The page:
Treasurer Josh Frydenberg has laid out a plan to deliver $158 billion in tax cuts for everyday Australians and $525 million to plug the skills gap and create jobs, as part of a Budget that the Morrison Government says will result in a $7.1 billion surplus in 2019-20.
Under the plan, the 32.5 per cent tax rate will be cut to 30 per cent, meaning 94 per cent of the tax-paying public – those who earn between $40,000 and $200,000 – will pay less tax.
For the 4.5 million Australians earning between $50,000 and $152,000 per year, the savings will amount to $1080. More than 10 million Australians will see some form of tax relief as early as July.
Frydenberg described this as the biggest change to the country’s tax system since the Howard Government, and said it will help to counter the rise in cost of living and boost spending in the economy.
Russell Zimmerman, executive director of the Australian Retailers Association, agrees.
“Given taxpayers will have this cash as soon as July if their tax returns are complete, this represents a substantial and almost immediate boost to retail spending across the economy,” Zimmerman said.
Optimistic wage growth forecast raises questions
Frydenberg said the Government was lowering taxes because “we want Australians to earn more, and we want Australians to keep more of what they earn”.
He predicts workers will see their wages grow at a faster rate in the coming years. According to the Morrison Government’s forecast, wage growth will rise from 2.5 per cent in 2018-19, to 2.75 per cent in 2019-20, to 3.5 per cent by 2021-22.
But many have pointed out that the unemployment rate is not expected to change from 5 per cent over the next four years, which makes wage growth seem unlikely.
The Australian Council of Trade Unions called the Government’s wage forecasts a “fantasy”.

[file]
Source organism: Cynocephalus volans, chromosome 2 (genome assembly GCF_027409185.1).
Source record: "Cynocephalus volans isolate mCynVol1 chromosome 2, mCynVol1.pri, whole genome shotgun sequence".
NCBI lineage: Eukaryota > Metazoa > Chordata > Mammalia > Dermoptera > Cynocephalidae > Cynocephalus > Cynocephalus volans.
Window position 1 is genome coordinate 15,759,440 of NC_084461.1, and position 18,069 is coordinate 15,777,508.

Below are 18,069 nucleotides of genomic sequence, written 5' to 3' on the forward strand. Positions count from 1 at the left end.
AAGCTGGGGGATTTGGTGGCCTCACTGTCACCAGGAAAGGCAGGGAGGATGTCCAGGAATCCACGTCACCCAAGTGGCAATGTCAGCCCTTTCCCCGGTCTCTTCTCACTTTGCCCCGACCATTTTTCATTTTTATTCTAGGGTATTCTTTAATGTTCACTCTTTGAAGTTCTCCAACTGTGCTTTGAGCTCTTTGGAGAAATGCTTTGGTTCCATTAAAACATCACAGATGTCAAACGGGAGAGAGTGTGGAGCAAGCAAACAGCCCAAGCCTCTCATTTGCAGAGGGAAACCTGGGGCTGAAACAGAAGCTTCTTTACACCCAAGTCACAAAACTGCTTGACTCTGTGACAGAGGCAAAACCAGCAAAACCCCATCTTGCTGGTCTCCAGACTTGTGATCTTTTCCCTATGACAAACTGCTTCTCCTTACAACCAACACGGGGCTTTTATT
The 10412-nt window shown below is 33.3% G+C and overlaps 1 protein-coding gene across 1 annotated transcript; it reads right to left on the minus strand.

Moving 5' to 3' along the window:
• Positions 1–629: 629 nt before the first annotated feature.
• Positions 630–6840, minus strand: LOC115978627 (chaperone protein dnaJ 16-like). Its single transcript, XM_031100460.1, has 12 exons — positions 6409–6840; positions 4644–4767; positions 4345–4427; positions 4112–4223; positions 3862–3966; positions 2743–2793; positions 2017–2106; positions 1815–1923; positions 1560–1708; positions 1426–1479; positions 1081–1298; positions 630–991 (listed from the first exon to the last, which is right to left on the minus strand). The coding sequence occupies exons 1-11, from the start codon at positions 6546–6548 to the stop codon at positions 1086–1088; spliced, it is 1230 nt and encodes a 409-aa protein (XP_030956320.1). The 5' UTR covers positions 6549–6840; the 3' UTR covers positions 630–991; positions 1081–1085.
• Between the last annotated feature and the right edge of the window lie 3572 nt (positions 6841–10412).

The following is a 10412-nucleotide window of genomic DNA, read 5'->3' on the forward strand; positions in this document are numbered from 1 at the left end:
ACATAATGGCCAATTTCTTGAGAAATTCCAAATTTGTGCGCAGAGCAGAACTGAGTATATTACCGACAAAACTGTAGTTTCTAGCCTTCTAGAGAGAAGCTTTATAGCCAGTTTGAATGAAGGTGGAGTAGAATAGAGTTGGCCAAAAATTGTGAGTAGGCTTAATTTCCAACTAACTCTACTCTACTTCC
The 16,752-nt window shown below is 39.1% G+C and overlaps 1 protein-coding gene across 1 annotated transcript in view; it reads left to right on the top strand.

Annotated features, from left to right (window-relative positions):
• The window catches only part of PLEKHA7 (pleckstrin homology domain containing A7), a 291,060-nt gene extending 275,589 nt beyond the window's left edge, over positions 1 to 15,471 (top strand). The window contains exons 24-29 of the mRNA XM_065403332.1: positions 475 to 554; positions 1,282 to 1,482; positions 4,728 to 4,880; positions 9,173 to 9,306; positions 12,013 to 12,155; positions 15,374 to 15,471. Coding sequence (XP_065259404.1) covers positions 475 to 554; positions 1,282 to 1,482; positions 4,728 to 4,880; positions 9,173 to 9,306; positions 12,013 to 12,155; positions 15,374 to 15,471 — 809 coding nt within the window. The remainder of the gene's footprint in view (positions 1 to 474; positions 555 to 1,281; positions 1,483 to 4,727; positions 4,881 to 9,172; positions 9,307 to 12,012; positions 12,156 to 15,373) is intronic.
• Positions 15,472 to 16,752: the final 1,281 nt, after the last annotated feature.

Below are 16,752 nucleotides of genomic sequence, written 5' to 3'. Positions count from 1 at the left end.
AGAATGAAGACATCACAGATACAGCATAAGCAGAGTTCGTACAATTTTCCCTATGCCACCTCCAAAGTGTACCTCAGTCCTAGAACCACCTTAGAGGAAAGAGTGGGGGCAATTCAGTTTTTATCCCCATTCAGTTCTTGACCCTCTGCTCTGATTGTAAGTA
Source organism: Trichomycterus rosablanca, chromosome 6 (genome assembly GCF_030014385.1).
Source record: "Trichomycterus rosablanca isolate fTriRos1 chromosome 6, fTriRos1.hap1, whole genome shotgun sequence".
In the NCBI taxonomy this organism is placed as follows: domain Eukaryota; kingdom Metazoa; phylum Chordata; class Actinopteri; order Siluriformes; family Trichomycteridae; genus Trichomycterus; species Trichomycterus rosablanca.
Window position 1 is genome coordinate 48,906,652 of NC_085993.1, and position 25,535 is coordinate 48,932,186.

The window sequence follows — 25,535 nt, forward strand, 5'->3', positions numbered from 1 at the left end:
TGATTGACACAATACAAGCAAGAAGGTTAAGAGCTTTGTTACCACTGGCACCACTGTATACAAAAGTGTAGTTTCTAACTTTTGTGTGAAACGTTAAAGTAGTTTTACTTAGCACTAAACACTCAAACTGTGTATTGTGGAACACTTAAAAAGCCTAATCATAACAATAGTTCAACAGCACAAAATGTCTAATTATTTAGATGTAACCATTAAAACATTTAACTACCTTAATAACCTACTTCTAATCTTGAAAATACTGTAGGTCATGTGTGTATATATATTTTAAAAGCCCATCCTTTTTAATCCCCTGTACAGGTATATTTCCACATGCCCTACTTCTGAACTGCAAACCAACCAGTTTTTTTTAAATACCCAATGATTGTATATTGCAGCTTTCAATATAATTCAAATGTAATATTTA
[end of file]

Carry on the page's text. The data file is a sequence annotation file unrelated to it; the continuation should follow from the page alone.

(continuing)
“Morrison and his government have produced 21 inaccurate wage growth projections in previous budgets and economic statements. Not once have they delivered the promised pay rises,” ACTU president Michele O’Neil said in a statement.
“They have deliberately kept pay low, cutting penalty rates, capping public service wages and encouraging employers in a race to the bottom.
“When working people get fair pay rises our living standards grow year after year, but tax cuts come at the expense of quality services.”
Small business in spotlight
Small businesses stand to benefit from several provisions in the Budget, including an expanded instant asset write-off threshold of $30,000, up from $25,000.
Businesses will be able to claim the write-off across multiple assets, such as machinery, and more businesses will be eligible for the benefit, with the cap on annual turnover moving from $10 million to $50 million. This translates to a further 22,000 businesses becoming eligible, according to Frydenberg.
“In a rapidly evolving environment compounded by challenges from online overseas retailers, high energy prices and uncertain economic conditions, this will help Australian retailers modernise and update to ensure they are well equipped to compete and grow,” Zimmerman said.
The Treasurer also announced an additional $60 million for a long-running federal grant program designed to assist in the international expansion of small and medium businesses with a turnover of less than $50 million a year.
The Export Market Development Grant, which reimburses up to 50 per cent of costs associated with entering an overseas market such as airfare to the country and digital advertising through Google and Facebook, can be claimed against costs up to $300,000, and can be used up to eight times over the lifetime of a business.
The Government also announced a new program to improve internet and mobile access in regional areas. The Regional Connectivity Program will upgrade wireless infrastructure in remote Australia, and could allow wider penetration of Australian e-commerce businesses into the farthest reaches of the country.
Along the same lines, the Government confirmed that the National Broadband Network is currently in three in four homes and businesses, with the rollout is set to be complete by 2020.
By Heather McIlvaine and Dean Blake